CARES program makes strides to increase colorectal cancer screening in Cook County


Karen Kim, MD, speaks at a panel discussion during the launch of the UChicago Medicine Center for Asian Health Equity in 2016
Karen Kim, MD, speaks at a panel discussion during the launch of the UChicago Medicine Center for Asian Health Equity in 2016

In 2015, the University of Chicago Medicine's new Center for Asian Health Equity received a $3.5 million grant from the Centers for Disease Control and Prevention to increase colorectal cancer (CRC) screenings in Chicago's Cook County. The grant led to the formation of Cook County CARES (Colorectal Cancer Alliance to Reinforce and Enhance Screening), a partnership between the university and local community health organizations. The partnership's intermediate goals are to achieve a population level of 80 percent CRC screening by 2018 in Cook County by increasing equity and decreasing disparities.

In March of 2016, Science Life spoke with the program's lead investigator Karen Kim, MD, professor of medicine and director of the Center for Asian Health Equity, about the goals of the program. Two years later, we look back at the great strides the Cook County CARES team has made since then for Colorectal Cancer Awareness Month in March.

Improved Screening Rates

In less than one year, the overall CRC screening rates within two federally qualified health centers (FQHCs) Heartland Health Centers and Asian Human Services Family Health Centers increased 10 percentage points, raising CRC screening rates to over 50 percent in both health systems. Providers at both FQHCs have been encouraged by the progress at increasing screening rates and place high value on the assessment and implementation efforts provided by the CARES program team.

"In less than two years, we've seen multiple benefits working on this project including a 10 percent increase in CRC screening rates for our at risk patients," said David Freedman, medical director of Heartland Health Systems. "This also benefits our entire health system by enhancing overall quality and leads to increased resources for patients as well." Smaller increases were seen at the University of Chicago, which already has screening rates near 65 percent.

The University of Chicago is an active participant in the update of the Illinois Comprehensive Cancer Control Plan, adding significant new benchmarks and activities for colon and liver cancer screening. The plan now includes a priority focus on colorectal cancer screening, prevention, and quality treatment.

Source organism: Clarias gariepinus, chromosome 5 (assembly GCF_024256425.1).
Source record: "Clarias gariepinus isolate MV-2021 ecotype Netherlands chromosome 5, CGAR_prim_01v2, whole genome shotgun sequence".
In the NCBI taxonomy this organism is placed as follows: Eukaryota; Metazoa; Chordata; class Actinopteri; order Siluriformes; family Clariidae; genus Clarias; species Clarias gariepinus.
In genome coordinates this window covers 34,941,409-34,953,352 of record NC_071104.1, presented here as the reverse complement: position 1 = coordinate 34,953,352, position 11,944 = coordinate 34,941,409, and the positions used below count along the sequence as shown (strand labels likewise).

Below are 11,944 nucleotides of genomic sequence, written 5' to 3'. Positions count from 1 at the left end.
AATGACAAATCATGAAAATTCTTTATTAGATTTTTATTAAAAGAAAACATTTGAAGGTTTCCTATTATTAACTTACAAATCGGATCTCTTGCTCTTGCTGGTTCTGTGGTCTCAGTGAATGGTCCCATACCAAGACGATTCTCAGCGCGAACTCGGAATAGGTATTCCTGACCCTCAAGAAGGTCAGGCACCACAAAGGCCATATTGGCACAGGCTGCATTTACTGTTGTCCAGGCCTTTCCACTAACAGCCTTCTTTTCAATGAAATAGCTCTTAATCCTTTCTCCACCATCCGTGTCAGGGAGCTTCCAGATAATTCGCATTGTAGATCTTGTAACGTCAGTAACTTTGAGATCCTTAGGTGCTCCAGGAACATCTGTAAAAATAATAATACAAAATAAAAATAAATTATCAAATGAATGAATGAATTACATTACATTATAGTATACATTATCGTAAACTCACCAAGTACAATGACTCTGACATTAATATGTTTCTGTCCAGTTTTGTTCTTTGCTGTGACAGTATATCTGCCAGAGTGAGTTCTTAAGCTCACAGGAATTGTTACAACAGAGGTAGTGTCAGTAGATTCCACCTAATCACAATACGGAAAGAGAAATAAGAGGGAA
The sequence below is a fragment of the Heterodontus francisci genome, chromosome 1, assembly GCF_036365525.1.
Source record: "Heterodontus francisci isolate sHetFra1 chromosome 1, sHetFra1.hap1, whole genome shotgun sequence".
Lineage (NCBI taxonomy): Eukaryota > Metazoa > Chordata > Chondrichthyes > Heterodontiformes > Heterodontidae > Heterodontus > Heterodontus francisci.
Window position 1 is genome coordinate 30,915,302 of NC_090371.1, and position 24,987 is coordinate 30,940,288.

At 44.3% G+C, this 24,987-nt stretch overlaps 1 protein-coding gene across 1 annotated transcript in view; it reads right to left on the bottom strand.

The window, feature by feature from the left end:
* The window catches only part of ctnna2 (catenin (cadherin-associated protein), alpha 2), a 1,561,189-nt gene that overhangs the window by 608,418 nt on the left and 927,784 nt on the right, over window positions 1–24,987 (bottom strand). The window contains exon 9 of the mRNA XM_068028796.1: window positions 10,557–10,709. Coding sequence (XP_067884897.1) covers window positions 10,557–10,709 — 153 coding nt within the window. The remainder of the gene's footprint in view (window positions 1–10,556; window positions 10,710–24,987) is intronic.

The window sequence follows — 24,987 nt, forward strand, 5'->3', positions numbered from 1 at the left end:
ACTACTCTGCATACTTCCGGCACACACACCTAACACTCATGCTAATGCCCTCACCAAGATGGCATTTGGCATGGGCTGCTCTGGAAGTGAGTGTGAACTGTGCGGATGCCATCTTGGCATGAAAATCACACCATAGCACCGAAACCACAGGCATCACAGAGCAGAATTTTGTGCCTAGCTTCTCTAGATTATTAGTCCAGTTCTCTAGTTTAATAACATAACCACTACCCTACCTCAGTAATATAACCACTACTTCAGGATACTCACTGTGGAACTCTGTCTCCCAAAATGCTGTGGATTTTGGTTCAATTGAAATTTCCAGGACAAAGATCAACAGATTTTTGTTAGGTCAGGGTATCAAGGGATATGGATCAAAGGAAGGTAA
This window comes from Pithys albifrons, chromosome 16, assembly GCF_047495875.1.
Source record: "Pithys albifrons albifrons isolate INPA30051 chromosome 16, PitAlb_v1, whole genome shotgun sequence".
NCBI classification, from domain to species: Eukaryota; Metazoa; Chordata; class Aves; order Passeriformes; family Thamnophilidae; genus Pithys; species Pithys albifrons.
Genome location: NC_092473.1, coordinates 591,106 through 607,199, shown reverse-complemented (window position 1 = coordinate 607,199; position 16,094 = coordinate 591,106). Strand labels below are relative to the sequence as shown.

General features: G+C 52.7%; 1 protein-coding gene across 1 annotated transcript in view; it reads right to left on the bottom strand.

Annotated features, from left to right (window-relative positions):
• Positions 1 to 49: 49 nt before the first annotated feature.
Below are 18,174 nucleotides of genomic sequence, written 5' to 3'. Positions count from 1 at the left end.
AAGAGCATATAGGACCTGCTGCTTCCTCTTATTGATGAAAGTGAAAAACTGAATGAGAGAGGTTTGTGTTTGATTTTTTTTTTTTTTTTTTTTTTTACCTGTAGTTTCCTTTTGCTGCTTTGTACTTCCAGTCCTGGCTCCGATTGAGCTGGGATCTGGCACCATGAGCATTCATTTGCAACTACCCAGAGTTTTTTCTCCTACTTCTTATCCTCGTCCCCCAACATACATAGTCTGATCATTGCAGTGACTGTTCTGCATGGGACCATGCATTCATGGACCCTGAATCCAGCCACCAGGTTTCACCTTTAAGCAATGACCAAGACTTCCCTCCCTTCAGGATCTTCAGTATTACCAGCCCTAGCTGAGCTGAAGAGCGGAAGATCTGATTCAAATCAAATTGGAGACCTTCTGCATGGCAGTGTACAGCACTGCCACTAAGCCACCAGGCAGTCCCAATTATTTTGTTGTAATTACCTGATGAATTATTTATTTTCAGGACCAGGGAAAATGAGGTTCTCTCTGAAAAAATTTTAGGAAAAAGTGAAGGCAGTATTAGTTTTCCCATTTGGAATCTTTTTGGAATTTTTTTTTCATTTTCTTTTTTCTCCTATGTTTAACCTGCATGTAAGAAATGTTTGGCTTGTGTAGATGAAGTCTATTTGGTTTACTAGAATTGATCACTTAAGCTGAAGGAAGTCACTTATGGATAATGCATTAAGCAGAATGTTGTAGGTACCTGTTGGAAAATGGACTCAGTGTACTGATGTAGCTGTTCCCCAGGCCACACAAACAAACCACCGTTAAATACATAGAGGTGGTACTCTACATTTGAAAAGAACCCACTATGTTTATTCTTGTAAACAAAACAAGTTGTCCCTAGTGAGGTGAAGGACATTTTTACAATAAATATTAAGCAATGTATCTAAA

The Cook County CARES program also organized CRC screening and prevention workgroups: Community and Community Clinics; Hospitals; and Policy, Equity, Access to Care. These committees are comprised of local health systems, advocacy groups, and local government. The Cook County CARES team provides leadership for two of the three workgroups, utilizing partner site researchers and affiliated cancer researchers. The workgroups are in partnership with the American Cancer Society and is creating the foundation for the Illinois Colorectal Cancer Roundtable.

Kim, who also directs the Comprehensive Cancer Center's Office of Community Engagement and Cancer Disparities, led the creation of the newly released booklet, "Asian American Communications Companion Guide on Colorectal Cancer Screening."Kim was selected by the National Colorectal Cancer Roundtable team to lead this activity because of her relevant research on effective dissemination models to increase colorectal cancer screening among Asian immigrant communities.

Leaders from Cook County CARES have also presented progress to date and lessons learned from the intervention implementation process at several conferences including the National Association of Community Health Clinics, the Illinois Primary Health Care Association Conference, and the National Colorectal Cancer Roundtable Conference.

Looking Ahead

During the program's fourth and fifth years, implementation and dissemination is expected to broaden to educate, train, and expand relationships with providers, health systems, and other stakeholders. These efforts will be supported, in part, by the Illinois Primary Health Care Association (IPHCA), an advocacy group representing 46 organizations with over 350 sites in Illinois, reaching highly diverse communities in Cook County and the State.

Finally, core to all Cook County CARES efforts is the aim to increase and enhance access to care for all patients with an emphasis on equity and decreasing disparities. CARES is currently working on the development of an innovative, user-friendly website that will provide access to information on free colorectal cancer screenings, as well as follow-up care with a specific focus on the uninsured and underinsured populations. The Cook County CARES team is excited to work with a variety of stakeholders to develop and implement programs to provide access to timely and quality colorectal cancer screening for all Illinois residents.